/ Stories

Mental Health Week in Canada is May 1-7


Mental Health Week #Mystory
We all have a story. The good news is that mental health, like physical health, can change.

When we talk about mental health, a lot of people think about mental illnesses (depression, anxiety, and more). While “mental health” and “mental illness” are often used interchangeably, they are not the same thing. May 1 – 7 is Mental Health Week, let’s explore what mental health really is.

Mental health and mental illness: What’s the difference?

Everyone has mental health but not everyone has a mental illness. While our understandings of mental health may differ according to cultural background, it might be helpful to think about mental health as a range or spectrum. On one end of the spectrum is good mental health. On the other, is poor mental health. We all move along this spectrum, depending on what’s happening in our lives and how we’re coping.

On one end of the mental illness spectrum, we find no diagnosable mental illness (minimal or no symptoms). On the other end is severe mental illness. Because of this, mental health and mental illness are two separate, yet intersecting matters of health.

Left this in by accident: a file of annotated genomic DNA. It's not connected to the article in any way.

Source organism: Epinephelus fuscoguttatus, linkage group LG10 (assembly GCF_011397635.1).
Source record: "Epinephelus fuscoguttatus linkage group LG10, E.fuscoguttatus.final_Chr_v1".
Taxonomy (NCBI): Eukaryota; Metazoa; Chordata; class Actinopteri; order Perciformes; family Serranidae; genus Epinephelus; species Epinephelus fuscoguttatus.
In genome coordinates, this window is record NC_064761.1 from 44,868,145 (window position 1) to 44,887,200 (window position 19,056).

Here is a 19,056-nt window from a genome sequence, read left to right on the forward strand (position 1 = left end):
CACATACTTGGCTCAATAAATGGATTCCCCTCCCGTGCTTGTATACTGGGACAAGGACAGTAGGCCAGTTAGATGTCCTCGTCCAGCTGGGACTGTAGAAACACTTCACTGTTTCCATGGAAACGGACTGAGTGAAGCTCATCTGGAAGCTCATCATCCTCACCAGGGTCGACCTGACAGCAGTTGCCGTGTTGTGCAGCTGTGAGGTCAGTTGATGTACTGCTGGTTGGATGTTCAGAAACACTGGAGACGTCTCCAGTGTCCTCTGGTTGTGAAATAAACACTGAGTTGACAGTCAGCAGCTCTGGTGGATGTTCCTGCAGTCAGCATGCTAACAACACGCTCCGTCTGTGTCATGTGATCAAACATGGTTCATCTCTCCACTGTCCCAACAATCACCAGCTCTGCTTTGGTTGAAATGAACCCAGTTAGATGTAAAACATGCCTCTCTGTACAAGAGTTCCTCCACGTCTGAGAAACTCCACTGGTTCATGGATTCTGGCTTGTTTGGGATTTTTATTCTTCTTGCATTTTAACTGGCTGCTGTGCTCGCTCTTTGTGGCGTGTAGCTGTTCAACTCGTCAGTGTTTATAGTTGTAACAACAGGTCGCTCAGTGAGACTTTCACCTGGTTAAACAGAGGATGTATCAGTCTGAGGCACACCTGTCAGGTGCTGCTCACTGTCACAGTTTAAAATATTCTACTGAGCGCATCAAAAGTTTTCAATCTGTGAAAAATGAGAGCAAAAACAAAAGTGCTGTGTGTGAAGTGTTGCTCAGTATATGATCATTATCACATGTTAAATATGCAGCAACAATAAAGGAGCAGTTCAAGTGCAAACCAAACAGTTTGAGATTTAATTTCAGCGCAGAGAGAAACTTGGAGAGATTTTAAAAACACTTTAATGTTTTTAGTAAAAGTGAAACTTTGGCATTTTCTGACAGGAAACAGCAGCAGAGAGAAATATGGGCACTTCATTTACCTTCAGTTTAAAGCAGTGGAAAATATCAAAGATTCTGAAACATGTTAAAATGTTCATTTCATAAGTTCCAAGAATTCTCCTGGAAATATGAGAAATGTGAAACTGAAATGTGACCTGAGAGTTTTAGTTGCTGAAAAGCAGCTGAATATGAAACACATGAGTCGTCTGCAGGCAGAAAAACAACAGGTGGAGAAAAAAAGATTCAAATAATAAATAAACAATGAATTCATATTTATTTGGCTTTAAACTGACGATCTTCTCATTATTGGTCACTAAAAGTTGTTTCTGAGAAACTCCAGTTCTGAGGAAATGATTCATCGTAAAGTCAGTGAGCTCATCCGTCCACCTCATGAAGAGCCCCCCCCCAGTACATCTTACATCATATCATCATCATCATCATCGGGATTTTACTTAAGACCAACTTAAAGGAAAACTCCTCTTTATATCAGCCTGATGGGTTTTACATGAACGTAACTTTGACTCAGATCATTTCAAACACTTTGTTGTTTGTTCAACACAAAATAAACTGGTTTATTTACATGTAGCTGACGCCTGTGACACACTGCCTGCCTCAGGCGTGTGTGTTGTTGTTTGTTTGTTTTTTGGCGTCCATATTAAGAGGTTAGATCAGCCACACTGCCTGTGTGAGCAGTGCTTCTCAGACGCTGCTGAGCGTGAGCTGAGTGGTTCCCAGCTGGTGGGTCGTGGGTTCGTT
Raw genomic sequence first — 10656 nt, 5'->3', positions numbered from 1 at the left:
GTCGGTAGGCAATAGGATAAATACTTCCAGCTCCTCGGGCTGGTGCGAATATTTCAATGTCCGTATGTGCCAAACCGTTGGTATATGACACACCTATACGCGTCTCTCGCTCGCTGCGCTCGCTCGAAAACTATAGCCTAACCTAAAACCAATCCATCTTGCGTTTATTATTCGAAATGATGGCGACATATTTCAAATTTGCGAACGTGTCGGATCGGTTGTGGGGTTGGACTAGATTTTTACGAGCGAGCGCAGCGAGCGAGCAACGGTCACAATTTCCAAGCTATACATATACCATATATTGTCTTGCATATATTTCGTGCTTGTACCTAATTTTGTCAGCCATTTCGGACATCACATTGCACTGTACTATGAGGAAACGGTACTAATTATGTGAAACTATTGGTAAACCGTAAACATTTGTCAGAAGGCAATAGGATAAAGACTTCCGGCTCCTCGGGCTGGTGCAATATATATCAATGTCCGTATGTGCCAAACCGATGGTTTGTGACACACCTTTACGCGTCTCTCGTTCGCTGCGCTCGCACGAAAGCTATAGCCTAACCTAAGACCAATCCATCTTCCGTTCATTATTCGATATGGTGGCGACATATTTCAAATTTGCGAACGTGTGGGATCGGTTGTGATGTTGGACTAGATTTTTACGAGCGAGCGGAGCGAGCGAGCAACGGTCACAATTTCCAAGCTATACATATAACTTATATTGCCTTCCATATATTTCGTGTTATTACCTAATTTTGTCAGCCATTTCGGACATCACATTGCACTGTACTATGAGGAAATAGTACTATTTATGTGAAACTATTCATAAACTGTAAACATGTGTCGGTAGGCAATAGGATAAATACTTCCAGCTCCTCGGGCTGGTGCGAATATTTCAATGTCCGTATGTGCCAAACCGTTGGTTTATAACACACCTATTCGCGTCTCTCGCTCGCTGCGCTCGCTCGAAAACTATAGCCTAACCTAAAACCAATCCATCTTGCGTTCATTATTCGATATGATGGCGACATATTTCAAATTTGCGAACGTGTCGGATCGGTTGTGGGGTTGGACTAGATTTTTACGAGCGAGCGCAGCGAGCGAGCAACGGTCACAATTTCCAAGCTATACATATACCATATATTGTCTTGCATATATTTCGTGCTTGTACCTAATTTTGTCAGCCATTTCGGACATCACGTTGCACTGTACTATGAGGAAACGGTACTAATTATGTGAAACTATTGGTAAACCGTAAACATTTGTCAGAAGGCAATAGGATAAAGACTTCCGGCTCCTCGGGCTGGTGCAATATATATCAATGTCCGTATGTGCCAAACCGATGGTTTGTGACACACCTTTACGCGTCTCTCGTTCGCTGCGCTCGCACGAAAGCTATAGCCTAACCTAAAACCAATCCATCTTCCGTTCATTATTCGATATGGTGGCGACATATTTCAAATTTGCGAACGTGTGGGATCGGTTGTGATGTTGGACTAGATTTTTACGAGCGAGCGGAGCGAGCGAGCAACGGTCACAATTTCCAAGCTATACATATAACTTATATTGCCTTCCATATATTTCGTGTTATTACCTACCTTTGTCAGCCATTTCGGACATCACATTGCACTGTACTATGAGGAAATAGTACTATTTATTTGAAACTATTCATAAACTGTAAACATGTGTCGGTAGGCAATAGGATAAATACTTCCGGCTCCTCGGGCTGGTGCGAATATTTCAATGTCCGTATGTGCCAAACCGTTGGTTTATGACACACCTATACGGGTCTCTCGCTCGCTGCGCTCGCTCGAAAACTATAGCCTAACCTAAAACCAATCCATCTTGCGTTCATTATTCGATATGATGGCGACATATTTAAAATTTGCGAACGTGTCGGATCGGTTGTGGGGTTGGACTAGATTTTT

Mental health graphic
Image sourced from School Mental Health Ontario.

The graphic from School Mental Health Ontario demonstrates how a person may have a mental illness and good mental health (for instance symptoms of anxiety and healthy strategies to cope with daily stressors). Or a person may not have a mental illness but may struggle with their mental health (for example, they may withdraw from loved ones when stressed which could contribute to feelings of loneliness and increase stress). Many people struggled with their mental health (with or without mental illness) during the COVID-19 pandemic; they found themselves in the bottom right corner of this image. The good news is that mental health, like physical health, can change.

How to help promote and protect good mental health

There are many ways that you can promote positive mental health.

  • Talk about feelings and life’s stresses to trusted people
  • Value ourselves and others 
  • Take time to rest
  • Practice self care 
  • Engage in physical activity 
  • Stay connected with friends and loved ones 
  • Be creative 
  • Get involved in community activities
  • Ask for help when needed

For more information, visit the Mental Health and Substance Use page on the Northern Health website or connect with Northern Health’s Regional Program Lead, Mental Wellness.